Black Hair Matters: Group Brings Hope And Help to Black Women With Cancer
They're making sure African American women look their best as they battle their disease.
This story is part of a bi-weekly series that celebrates people who are reaching across a divide to "build bridges" with those different from themselves. The Sparkt Bridges series is made possible with the support of UPMC.
A cancer diagnosis is life changing. And then, for women at least, comes the devastating realization that soon, you'll lose your hair.
"It's tough. It's our crowning glory. It's part of our vanity," said Chris Chapman of Pittsburgh, thinking back to when she was diagnosed with breast cancer several years ago at age 53. "I didn't want people to feel sorry for me."
Chris Chapman and her daughter at the end of her treatment. Until her hair started growing back, Chris wore a wig.
A friend told Chris about Hair Peace Charities, an organization that supports women with cancer, including providing grants for women to get quality wigs to wear during chemotherapy and recovery.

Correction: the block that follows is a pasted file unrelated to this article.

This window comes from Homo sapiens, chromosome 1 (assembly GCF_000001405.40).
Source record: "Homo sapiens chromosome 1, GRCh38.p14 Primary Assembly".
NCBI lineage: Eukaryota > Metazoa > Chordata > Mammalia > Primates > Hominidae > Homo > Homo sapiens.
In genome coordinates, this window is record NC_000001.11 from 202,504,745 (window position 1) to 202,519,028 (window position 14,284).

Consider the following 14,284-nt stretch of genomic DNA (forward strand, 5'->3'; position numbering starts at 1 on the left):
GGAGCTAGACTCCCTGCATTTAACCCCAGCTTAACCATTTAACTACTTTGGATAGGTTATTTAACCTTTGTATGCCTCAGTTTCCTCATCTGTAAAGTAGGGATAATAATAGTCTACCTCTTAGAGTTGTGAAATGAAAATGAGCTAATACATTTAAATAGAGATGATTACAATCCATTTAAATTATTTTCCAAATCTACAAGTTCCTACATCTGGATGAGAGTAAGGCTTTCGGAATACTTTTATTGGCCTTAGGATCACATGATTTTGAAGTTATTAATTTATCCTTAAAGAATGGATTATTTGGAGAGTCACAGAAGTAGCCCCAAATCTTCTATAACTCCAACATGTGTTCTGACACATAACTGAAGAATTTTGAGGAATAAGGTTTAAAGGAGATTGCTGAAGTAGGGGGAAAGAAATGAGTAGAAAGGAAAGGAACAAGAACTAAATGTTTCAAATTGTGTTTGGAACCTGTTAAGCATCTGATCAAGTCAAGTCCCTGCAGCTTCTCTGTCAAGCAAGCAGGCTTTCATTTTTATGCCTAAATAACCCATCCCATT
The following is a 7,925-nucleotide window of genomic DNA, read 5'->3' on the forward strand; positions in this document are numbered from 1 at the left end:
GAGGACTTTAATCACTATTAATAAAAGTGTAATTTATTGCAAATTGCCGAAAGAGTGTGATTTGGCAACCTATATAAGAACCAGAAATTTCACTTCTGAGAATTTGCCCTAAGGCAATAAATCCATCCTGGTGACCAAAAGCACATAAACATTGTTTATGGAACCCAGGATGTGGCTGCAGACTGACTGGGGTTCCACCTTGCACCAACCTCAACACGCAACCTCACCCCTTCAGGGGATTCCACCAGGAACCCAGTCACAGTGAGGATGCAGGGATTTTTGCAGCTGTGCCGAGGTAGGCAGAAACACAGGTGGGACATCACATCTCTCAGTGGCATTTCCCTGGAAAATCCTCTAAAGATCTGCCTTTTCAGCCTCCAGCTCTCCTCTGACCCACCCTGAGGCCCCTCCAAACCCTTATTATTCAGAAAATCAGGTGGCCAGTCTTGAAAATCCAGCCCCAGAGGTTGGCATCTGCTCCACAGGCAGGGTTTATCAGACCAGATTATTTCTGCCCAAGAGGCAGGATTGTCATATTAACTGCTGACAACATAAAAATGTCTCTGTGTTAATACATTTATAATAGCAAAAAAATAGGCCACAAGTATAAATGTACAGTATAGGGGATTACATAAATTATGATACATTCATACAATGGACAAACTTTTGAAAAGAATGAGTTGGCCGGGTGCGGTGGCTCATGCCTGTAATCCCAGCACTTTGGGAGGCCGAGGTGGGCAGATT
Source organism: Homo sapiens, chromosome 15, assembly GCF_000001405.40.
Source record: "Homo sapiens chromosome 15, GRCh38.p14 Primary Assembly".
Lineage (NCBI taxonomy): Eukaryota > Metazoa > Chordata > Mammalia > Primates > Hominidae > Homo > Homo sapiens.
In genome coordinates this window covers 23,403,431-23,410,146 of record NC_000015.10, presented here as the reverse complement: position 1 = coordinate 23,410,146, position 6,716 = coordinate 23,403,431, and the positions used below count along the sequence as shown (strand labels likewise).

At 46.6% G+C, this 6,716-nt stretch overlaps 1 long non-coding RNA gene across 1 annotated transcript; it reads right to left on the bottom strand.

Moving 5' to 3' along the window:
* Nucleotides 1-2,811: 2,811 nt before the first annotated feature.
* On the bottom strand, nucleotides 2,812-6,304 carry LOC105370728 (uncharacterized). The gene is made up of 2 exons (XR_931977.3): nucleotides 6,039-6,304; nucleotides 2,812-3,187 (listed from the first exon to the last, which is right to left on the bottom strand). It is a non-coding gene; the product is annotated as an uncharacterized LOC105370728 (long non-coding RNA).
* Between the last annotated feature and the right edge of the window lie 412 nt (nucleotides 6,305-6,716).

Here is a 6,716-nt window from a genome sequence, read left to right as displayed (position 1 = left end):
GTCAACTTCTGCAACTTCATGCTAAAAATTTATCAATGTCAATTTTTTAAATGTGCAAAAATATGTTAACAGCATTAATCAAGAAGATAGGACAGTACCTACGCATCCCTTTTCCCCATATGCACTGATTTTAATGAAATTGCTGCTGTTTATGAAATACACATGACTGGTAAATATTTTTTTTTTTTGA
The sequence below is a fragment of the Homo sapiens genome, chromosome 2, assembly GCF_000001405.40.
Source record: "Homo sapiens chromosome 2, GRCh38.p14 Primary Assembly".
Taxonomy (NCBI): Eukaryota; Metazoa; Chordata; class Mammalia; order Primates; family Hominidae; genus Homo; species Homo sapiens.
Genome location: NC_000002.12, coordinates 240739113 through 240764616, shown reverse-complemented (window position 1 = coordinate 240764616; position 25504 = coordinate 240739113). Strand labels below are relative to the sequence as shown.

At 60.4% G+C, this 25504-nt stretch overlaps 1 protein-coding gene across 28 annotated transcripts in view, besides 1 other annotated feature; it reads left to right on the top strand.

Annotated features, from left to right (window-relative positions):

At the time of Chris' treatment, there weren't a lot of options for African American women, besides cheaper, low-quality "fashion" wigs. But now that's all changing, and Hair Peace is getting out the word.
Hair Peace founder, Pittsburgh radio traffic reporter Bonny Diver, says her group discovered about a year ago that they weren't getting a lot of referrals from African American women.
"And so I thought, we're missing a population," said Diver. No matter whether you're African American or white or whatever, you're a woman. Cancer doesn't care who you are, and we wanted to make sure we were filling that gap."
Chris Chapman and Hair Peace founder, Bonny Diver
For Chris, Hair Peace and Bonny were a godsend, so much so that she's now serving on the group's Board of Directors, helping other women, especially black women, find comfort in looking as normal as possible during chemo. She says her wig got her through the toughest time in her life, until that day she could put it away for good. Then, "it was time for me to be free and be myself and who I wanted to be."
The Sparkt Bridges Project is produced with the generous support of UPMC. Life Changing Medicine.